3.2.3. Gastrointestinal Bleeding

The reported incidence of gastrointestinal bleeding (GIB) (Figure 5C) after continuous flow LVAD implantation is alarmingly high, as much as 61% by one account [81,82]. There are several factors leading to GIB syndrome, but with third-generation continuous flow pumps the low pulsatility flow profile combined with increased oxidative and shear stresses seem to cause hematological abnormalities such as platelet dysfunction and von Willebrand factor (vWF) degradation [21,81]. And chronic anticoagulative treatments like warfarin and antiplatelet agents like aspirin administered to prevent clot formation at blood contacting surfaces only worsen the risk of bleeding [21]. GIB can be initially diagnosed and evaluated with endoscopy, but the most appropriate method of treatment after diagnosis is not always clear due to difficulties identifying the causes that underlie this complicated syndrome. Currently, a multidisciplinary approach that considers the location and severity of bleeding and thrombosis simultaneously is being used to manage GIB, but better insights into the etiology and treatment of GIB are still being sought to improve outcomes [81,82].

4. Innovations for Effective Long-Term Cardiac Support

The rate of DLI, thromboembolic incidents, and bleeding problems must be curtailed if long-term cardiac support is to become a viable treatment option for end-stage CHF patients. Toward that end, there have been numerous attempts to eliminate these predominant failure modes and develop an untethered, non-blood-contacting VAD as a destination therapy.

4.1. Alternative Powering Methods for Untethered Cardiac Support

To provide long-term CAD patients better quality-of-life, various powering methods have been proposed to minimize or eliminate extracorporeal power requirements that limit patient autonomy and contribute to patient stress over potential power delivery failures (e.g., driveline fracture and battery exhaustion) and DLI risk. One of the most interesting attempts was a nuclear-powered device from the 1980s that used Plutonium-238 as a power source. The potential was in the nuclear radioisotope Plutonium that offered the highest possible energy density and long half-life without requiring any energy storage. However, the critical problems of heat dissipation and safety concerns regarding nuclear element leakage eventually led to termination of the project [86,87].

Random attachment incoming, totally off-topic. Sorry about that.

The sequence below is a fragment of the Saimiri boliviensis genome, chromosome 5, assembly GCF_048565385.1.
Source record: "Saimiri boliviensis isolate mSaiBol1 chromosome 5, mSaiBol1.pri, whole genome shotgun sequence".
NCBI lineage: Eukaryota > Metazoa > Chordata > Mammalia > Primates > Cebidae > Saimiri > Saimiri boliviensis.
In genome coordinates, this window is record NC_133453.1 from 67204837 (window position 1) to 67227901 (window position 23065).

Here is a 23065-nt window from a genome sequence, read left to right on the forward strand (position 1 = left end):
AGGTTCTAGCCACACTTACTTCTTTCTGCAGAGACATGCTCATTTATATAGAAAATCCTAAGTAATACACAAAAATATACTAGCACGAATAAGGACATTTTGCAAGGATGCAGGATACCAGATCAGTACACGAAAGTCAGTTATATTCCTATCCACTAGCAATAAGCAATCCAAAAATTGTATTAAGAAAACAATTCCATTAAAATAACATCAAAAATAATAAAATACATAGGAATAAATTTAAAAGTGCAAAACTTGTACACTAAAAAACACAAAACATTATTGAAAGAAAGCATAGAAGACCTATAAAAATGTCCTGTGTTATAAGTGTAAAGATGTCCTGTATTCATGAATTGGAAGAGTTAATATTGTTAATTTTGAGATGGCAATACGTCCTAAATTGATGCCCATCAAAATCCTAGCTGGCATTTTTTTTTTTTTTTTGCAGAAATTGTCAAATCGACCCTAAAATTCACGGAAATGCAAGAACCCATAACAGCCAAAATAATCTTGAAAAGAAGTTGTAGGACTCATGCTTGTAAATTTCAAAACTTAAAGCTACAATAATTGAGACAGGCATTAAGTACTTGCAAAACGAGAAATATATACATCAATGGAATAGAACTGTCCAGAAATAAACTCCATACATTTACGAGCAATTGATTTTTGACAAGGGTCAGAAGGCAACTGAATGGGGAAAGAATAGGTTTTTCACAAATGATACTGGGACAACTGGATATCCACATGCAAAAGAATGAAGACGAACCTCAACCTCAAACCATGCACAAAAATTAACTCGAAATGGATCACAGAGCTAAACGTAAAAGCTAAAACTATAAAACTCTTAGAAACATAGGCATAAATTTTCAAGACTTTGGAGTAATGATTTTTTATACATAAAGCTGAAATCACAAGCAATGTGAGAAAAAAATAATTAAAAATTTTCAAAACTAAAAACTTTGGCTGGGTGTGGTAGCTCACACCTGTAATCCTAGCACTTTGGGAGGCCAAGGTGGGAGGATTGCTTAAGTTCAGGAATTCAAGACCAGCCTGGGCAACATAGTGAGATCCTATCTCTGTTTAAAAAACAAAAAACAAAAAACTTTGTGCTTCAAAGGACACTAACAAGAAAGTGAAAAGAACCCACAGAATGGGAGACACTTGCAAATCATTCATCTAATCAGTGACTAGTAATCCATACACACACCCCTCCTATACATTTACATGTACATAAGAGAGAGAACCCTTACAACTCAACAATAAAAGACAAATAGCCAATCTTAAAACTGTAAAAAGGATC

Another attempt to develop a permanently implanted circulatory support system was based on a small, lightweight spring decoupled C-core solenoid that was first introduced in the early 1980s. This solenoid drive system was used to actuate a pair of preloaded beam springs that directly coupled to a dual pusher-plate blood pump, producing high starting forces and constant pump pressures through repeated ejection strokes. With this technology operating in combination with external plug-ins that included portable and rechargeable lithium-ion, nickel metal hybrid, or lead acid gel batteries, a level of patient mobility similar to that afforded by battery-powered devices available today was achieved [88,89]. However, this drive system was limited not only by requiring patients to carry around external hardware like charging stations, battery packs, and emergency back-up systems in a backpack, but also by the anxiety produced by having to charge batteries every few hours [88,89]. When findings from device malfunction cases were reviewed, researchers found that there were significant numbers of hospital visits due to device alarm of unknown origin and/or actual malfunctions resulting in controller exchange or battery change. Although not all cases represented serious clinical complications, device alarms and malfunction notices caused severe levels of anxiety and considerably reduced patient quality of life [90]. Much worse, in some cases, patients actually died from battery exhaustion because of unexpected events that drained the batteries before they could be recharged [91]. Therefore, alternative power sources for untethered pump operation have been sought to create totally implantable devices that are safe, reliable, and relatively maintenance-free.

4.1.1. Transcutaneous Energy Transfer System